For some people, taking a new job might mean moving to a different city or state.
But for Drew Fethers, it meant crossing the Pacific Ocean. Having graduated from Missouri Southern in 2003 with a degree in theater, Fethers was teaching at Crowder College when the job offer came in- a teaching position at a school in Nanjing, China. The school is run by Dipont, the largest of several education companies in China.
“They offered me a very good job,” he says. “I thought it would be a great experience, so I just went over there and did it.”
“If I do a lecture, I have to break it down into chunks,” he says. “I say something, then a translator interprets it. Then there is a pause as they try to figure out what she and I are saying. Sometimes they get it. Other times they don’t have a clue.”
He says he is finding new ways to communicate new ideas to the students. As a result, his classes often include improvisation, pantomime and drama games.
“I am trying to give my kids a little of everything. If we do Shakespeare, I try to tone it down and do a sonnet.”
Fethers is just one of a growing number of Missouri Southern alums who have found fulfilling careers abroad after getting their degree.
Finding that “not-so-ordinary job” outside of their comfort zone is exciting to see, said Dr. Chad Stebbins, director of the Institute for International Studies.
“I think we will see even more MSSU graduates follow their examples in the years to come,” he said. “Working abroad is a great way to gain some immediate experience and enhance your resume. These grads will be even more marketable to potential employers when and if they decide to return to the U.S.”
DREW FETHERS: One of the ‘expats’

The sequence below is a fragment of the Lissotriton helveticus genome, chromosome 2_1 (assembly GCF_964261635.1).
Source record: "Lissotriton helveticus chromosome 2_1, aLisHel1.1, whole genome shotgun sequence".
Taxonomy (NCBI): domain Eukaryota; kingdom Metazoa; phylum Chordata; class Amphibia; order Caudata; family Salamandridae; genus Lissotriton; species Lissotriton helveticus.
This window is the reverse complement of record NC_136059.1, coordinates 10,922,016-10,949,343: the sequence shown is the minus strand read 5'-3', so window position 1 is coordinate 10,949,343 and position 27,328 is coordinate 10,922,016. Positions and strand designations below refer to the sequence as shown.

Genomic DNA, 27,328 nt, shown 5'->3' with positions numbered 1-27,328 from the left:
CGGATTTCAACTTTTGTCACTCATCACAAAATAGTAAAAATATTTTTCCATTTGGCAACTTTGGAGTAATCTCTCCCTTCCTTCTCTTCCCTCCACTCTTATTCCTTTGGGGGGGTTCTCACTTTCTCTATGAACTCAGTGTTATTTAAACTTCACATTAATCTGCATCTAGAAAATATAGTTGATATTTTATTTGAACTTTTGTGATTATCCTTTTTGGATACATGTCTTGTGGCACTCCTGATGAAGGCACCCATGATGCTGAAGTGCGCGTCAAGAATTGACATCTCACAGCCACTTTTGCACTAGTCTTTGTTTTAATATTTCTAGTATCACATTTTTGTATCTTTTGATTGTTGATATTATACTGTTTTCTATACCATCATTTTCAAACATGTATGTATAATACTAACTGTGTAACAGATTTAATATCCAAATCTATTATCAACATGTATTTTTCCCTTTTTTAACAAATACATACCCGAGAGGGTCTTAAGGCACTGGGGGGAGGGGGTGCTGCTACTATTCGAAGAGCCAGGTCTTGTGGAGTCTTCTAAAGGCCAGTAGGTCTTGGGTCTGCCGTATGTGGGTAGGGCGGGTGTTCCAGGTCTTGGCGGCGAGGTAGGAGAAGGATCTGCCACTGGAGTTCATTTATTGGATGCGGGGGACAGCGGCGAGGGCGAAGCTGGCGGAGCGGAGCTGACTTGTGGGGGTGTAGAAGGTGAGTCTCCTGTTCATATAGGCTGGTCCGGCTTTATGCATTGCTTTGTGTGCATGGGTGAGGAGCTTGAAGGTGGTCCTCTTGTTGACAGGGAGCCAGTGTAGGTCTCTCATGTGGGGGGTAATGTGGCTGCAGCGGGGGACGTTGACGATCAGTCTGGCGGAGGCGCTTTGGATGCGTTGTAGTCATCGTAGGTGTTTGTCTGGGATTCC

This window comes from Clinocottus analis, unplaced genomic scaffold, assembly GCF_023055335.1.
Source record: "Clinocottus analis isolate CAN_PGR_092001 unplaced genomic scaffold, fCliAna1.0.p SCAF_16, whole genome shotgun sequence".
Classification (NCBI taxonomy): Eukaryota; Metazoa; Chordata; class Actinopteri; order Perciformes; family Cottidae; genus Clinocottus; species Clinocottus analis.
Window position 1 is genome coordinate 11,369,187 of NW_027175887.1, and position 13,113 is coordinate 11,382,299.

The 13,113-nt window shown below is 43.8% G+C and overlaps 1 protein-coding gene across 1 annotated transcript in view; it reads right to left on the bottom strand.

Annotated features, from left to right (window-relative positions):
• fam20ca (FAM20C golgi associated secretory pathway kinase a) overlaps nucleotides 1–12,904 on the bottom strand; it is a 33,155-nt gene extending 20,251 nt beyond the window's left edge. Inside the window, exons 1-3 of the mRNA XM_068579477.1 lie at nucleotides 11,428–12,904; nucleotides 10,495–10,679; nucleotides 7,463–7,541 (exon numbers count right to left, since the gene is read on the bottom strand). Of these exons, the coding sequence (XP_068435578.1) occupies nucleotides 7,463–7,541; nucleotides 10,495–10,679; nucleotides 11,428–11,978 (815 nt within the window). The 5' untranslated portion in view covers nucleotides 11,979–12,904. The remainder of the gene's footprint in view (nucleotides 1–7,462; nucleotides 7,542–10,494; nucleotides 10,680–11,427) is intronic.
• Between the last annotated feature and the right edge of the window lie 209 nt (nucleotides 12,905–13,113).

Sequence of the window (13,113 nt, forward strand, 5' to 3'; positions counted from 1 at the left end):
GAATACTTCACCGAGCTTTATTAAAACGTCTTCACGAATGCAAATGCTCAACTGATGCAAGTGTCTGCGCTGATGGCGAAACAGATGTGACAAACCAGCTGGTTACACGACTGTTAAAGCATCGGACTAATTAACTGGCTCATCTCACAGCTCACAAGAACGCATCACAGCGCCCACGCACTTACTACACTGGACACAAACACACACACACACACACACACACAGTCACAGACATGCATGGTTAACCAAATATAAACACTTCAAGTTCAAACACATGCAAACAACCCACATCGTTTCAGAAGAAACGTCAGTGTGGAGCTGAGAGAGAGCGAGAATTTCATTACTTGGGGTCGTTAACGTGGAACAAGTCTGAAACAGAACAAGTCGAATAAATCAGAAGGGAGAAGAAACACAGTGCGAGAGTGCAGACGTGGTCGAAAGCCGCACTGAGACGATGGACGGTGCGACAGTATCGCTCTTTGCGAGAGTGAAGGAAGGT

“Chinese students are really curious about drama,” he says. “They are good students. They are interested and engaged but they’re very quiet. They don’t ask many questions.
“They’re also a lot like American kids — addicted to cell phones.”
Nanjing, (also known as Nanking), located on the eastern side of China, has an urban population of about six million people.
Fethers describes Nanjing as a city filled with pagodas and temples but also many modern buildings. He says he sees many “expats” there, primarily British and Australian but also some Americans.
“I eat a lot of Chinese food but also Western food. McDonalds, Burger King, Starbucks are all there.”
He says Wal-Mart, Pizza Hut and The Gap are also making inroads China.
Fethers says he was happy to return to China earlier this fall to begin teaching again. “I am definitely excited about what the next year holds,” he said.
SAMANTHA ZOLTANSKI: The write stuff
Taking that first step made Zoltanski nervous, but it wasn’t her first experience overseas. In April of 2013, she attended the International Media Seminar in Paris with Missouri Southern’s Communication Department. The trip sparked her interest in pursuing more international opportunities.
She worked with Stebbins to procure an internship in Australia. From May through August 2015, she visited multiple community newspapers throughout the country. The internship led to several job offers, and she accepted the position of editor and multimedia designer for the Huon News in Tasmania, Australia.
“I have been in shock multiple times when I realize how much I use my degree in my everyday work,” Zoltanski says.
She says the skills she learned at Missouri Southern have helped her develop relationships with co-workers and community members. Her experience with Crossroads, The Chart, the Public Relations Student Society of America and as publicity manager for the university’s theater department were valuable opportunities that enabled her to try new things.